It’s been a month since Hollywood Presbyterian Medical Center joined the ranks of Premera Blue Cross, Anthem, CareFirst BCBS, and a considerable number of other healthcare institutions that have experienced recent hacks where personal patient data might have been exposed.
While it may have played out like the plot of a bad “cyber”-thriller movie, the nightmare is not long forgotten by Hollywood Presbyterian, who was forced to pay a $17,000 bitcoin ransom to regain control of its computer systems and digital medical records after a ransomware attack.
Unfortunately, that payment was just a tiny fraction of the total cost a breach like this would cost a healthcare organization.
While some institutions take more precautions to protect themselves than others, I believe there are three fundamental reasons healthcare organizations are at heightened risk:
They are oftentimes wealthy entities with large sums of money that are very worried about reputation damage.
The value of individual healthcare records is worth 10 times more than a credit card number on the black market.
A hospital system’s care delivery is centralized in the electronic medical record system (EMR) – a single point of failure if the system is compromised.
To get a better picture of the financial implications of a breach, consider the following:
Forensic investigation of IT systems
In order to resolve existing vulnerabilities and protect against future attacks, healthcare institutions must pinpoint the origin and method of the infiltration. Computer forensic investigators analyze the computer data across the institution to determine if those devices have been compromised by unauthorized access.
According to InfoSec Institute, the cost of a computer forensic investigation varies greatly ($100-$600 per hour), depending on the number and types of systems involved and the complexity of the recovery of evidence.
HIPAA fines for compromised personal health information (PHI) and associated lawsuits
HIPAA-covered entities may be subject to steep penalties for violating regulations ranging from $10,000-$25,000 for every violation, up to $1 million per year.
In addition, wrongful disclosure of ePHI can include fines of $50,000 and imprisonment up to one year.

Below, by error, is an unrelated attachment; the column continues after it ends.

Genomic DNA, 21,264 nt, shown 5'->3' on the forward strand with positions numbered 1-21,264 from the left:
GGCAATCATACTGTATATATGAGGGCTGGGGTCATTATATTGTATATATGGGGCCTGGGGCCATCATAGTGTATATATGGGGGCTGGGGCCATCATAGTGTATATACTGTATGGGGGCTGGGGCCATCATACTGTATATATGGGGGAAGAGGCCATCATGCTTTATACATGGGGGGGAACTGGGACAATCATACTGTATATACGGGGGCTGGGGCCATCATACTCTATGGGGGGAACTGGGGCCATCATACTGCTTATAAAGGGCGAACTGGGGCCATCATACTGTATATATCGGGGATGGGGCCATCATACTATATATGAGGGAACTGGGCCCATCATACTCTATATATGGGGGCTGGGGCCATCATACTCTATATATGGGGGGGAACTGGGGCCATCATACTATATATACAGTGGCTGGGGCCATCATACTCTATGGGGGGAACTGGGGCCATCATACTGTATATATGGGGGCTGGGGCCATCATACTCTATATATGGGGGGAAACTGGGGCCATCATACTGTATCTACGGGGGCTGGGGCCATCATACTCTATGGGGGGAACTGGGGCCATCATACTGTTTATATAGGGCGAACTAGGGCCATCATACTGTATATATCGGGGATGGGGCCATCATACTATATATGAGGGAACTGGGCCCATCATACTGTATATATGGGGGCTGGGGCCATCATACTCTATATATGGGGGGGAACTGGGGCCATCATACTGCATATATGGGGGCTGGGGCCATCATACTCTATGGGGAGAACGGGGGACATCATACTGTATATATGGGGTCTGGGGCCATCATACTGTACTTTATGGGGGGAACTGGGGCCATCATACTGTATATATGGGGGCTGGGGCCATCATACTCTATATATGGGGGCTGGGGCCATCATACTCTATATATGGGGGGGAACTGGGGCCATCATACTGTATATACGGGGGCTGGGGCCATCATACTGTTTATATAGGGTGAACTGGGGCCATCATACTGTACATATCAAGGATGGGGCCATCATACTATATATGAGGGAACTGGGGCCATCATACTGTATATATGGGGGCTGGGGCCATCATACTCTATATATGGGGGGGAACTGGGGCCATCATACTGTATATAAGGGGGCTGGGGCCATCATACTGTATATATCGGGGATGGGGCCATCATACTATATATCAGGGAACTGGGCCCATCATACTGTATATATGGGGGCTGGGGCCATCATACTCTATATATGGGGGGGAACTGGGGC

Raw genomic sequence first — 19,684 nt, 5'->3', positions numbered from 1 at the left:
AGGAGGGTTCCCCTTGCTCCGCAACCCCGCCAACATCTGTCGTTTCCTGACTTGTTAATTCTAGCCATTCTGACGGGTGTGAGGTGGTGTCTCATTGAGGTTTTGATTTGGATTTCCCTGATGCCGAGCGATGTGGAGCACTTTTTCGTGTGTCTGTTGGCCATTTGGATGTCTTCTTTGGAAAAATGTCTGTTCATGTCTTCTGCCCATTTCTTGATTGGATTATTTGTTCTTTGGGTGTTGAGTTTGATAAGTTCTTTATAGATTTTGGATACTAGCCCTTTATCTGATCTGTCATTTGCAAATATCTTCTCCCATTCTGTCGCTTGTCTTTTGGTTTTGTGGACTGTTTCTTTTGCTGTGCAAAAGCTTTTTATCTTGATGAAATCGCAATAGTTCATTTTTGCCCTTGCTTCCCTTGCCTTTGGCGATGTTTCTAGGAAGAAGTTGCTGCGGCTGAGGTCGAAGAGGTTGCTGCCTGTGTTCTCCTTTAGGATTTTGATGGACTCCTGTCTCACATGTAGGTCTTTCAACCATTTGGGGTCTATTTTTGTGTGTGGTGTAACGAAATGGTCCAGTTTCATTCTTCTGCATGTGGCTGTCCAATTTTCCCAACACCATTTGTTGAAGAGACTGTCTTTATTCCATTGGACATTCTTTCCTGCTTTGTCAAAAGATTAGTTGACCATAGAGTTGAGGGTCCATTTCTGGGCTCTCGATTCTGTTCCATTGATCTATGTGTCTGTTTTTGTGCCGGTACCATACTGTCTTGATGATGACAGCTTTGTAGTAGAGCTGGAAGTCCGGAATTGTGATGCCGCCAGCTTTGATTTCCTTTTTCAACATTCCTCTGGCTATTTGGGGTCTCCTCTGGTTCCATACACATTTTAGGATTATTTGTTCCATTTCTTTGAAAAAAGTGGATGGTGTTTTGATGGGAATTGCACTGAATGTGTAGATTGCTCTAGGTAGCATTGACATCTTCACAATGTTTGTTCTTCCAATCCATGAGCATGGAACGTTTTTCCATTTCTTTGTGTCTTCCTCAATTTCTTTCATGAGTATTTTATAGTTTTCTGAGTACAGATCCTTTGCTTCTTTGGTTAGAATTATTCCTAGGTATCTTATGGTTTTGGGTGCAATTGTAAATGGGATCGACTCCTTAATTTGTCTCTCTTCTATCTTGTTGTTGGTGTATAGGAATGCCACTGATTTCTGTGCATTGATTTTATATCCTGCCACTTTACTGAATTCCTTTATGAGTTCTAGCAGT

Overhauled IT security and communication infrastructure to prevent future incidents.
Hollywood Presbyterian will need to reevaluate its business continuity and disaster recovery plans. As a result of inadequate planning, the hospital lost revenue when it was forced to transfer patients to other nearby medical centers, all the while continuing to pay for overhead expenses and salaries.
As you can see, the expenses add up quickly. But the above-mentioned damages don’t even begin to factor in the negative impact on brand and patient trust, both of which are extremely important to healthcare institutions and are time- and resource-intensive to rebuild.
For the 6,000 healthcare organizations in the U.S., the Hollywood Presbyterian incident should serve as a wake-up call to take immediate steps to protect themselves and their patients from ransomware infections, hacks and other similar attacks.
So, that begs the question, how can organizations best mitigate risk and avoid costly breaches at the hands of ransomware and other threats?
First off, resources need to be allocated for IT infrastructure maintenance and security. Next, the use of non-encrypted communication tools for sharing PHI – including email – should be greatly reduced or completely eliminated, as this is one of the more vulnerable areas and among the easiest to fix.
Making sure that IT systems have the latest software updates will help maintain the security of the entire infrastructure. This includes performing regular scans for viruses, malware, ransomware and spyware; backing up data frequently; and changing passwords on a regular basis. It is equally important to protect servers, desktops and all mobile devices on the network.
If regular updates are not made across the entire infrastructure, you significantly increase the risk of attacks that can penetrate the network and result in data loss/costly HIPAA violations. However, who is to say that the risks stop at data loss?
The potential for something more nefarious is real, which is all the more reason why organizations must adopt safeguards to protect themselves and their patients.